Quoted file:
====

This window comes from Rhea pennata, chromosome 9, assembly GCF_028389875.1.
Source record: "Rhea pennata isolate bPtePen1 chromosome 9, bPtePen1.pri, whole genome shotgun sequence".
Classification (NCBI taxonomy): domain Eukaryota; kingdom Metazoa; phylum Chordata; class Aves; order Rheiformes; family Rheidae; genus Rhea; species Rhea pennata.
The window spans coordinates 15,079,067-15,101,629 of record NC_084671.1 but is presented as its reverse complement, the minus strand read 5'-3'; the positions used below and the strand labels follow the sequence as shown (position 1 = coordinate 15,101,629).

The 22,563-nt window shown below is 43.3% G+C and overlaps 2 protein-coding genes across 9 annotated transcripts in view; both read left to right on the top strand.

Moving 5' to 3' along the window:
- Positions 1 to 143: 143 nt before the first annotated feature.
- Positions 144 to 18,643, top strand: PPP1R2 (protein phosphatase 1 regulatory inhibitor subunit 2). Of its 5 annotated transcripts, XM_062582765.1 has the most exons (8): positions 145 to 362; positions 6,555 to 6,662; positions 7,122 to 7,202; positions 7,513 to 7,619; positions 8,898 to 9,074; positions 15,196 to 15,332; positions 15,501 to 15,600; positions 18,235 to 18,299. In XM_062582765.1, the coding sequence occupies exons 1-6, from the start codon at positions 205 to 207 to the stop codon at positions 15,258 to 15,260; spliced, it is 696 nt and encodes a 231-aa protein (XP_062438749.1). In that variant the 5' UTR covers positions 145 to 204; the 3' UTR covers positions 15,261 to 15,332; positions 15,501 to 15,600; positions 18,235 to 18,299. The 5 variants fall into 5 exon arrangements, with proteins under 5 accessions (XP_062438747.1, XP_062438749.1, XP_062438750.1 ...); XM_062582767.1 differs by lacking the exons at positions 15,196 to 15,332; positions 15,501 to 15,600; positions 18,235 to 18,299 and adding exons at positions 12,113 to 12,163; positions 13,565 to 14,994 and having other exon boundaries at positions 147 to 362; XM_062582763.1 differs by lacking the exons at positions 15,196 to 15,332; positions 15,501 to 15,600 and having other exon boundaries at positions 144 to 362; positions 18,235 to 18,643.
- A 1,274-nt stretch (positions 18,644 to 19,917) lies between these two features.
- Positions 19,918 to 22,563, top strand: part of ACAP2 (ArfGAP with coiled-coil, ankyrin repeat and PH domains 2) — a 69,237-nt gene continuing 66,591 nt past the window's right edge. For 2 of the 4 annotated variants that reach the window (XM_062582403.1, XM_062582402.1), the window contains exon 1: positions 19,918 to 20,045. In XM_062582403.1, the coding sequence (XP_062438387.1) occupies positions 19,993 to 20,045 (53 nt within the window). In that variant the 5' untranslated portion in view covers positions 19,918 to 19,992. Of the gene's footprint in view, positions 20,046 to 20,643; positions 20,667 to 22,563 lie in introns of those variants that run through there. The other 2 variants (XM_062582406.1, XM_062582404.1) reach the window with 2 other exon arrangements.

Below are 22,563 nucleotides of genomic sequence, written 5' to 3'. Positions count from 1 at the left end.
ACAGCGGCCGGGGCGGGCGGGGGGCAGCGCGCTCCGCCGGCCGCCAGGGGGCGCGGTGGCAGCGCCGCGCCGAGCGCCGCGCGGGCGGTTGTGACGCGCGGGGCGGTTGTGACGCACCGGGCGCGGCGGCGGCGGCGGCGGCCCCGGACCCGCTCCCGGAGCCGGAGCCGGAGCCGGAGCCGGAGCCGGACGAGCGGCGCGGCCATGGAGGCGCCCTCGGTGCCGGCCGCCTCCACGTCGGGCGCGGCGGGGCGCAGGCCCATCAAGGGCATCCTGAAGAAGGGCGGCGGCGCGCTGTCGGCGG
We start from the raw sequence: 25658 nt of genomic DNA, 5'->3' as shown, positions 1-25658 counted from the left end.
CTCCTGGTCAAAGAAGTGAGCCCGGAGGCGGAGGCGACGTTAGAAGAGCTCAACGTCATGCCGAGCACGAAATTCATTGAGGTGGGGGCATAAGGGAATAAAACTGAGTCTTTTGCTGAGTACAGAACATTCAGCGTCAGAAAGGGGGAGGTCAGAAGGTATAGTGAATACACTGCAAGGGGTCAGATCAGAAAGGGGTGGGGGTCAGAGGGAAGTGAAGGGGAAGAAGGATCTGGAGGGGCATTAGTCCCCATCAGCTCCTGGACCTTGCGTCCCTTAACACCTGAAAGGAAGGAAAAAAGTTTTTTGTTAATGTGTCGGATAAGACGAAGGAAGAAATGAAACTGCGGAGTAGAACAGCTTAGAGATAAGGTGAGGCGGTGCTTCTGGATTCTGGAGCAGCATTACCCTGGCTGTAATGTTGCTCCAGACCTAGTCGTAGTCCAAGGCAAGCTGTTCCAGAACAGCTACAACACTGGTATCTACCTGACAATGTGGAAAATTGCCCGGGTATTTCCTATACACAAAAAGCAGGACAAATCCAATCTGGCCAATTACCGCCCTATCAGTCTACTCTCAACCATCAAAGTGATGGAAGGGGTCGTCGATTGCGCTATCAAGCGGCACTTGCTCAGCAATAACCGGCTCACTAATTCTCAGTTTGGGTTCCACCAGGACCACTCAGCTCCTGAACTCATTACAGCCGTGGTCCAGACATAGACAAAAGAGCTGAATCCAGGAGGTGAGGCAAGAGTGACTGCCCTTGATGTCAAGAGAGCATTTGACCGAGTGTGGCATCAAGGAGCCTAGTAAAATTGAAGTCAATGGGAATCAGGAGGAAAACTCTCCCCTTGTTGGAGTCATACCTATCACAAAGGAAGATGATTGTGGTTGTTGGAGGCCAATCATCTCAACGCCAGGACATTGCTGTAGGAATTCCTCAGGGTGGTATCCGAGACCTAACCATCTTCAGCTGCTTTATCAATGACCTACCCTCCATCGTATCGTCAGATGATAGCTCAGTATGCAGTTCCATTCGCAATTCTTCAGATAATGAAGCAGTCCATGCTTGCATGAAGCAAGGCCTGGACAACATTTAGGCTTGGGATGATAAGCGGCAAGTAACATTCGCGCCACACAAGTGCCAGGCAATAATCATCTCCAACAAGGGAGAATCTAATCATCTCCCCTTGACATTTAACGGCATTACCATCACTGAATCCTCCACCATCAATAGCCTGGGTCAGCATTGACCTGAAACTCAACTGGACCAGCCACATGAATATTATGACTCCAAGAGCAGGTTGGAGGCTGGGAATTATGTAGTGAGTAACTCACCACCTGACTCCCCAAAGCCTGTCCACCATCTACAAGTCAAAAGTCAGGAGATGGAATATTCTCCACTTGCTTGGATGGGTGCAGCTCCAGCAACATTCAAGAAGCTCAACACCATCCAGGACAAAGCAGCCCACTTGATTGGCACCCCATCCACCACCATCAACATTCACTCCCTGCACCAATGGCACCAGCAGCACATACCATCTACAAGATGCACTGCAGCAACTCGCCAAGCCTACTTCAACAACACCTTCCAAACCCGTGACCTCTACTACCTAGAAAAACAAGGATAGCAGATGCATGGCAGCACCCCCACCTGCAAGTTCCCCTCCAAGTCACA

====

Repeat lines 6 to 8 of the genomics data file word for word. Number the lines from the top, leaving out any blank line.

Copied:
Moving 5' to 3' along the window:
- Positions 1 to 143: 143 nt before the first annotated feature.
- Positions 144 to 18,643, top strand: PPP1R2 (protein phosphatase 1 regulatory inhibitor subunit 2). Of its 5 annotated transcripts, XM_062582765.1 has the most exons (8): positions 145 to 362; positions 6,555 to 6,662; positions 7,122 to 7,202; positions 7,513 to 7,619; positions 8,898 to 9,074; positions 15,196 to 15,332; positions 15,501 to 15,600; positions 18,235 to 18,299. In XM_062582765.1, the coding sequence occupies exons 1-6, from the start codon at positions 205 to 207 to the stop codon at positions 15,258 to 15,260; spliced, it is 696 nt and encodes a 231-aa protein (XP_062438749.1). In that variant the 5' UTR covers positions 145 to 204; the 3' UTR covers positions 15,261 to 15,332; positions 15,501 to 15,600; positions 18,235 to 18,299. The 5 variants fall into 5 exon arrangements, with proteins under 5 accessions (XP_062438747.1, XP_062438749.1, XP_062438750.1 ...); XM_062582767.1 differs by lacking the exons at positions 15,196 to 15,332; positions 15,501 to 15,600; positions 18,235 to 18,299 and adding exons at positions 12,113 to 12,163; positions 13,565 to 14,994 and having other exon boundaries at positions 147 to 362; XM_062582763.1 differs by lacking the exons at positions 15,196 to 15,332; positions 15,501 to 15,600 and having other exon boundaries at positions 144 to 362; positions 18,235 to 18,643.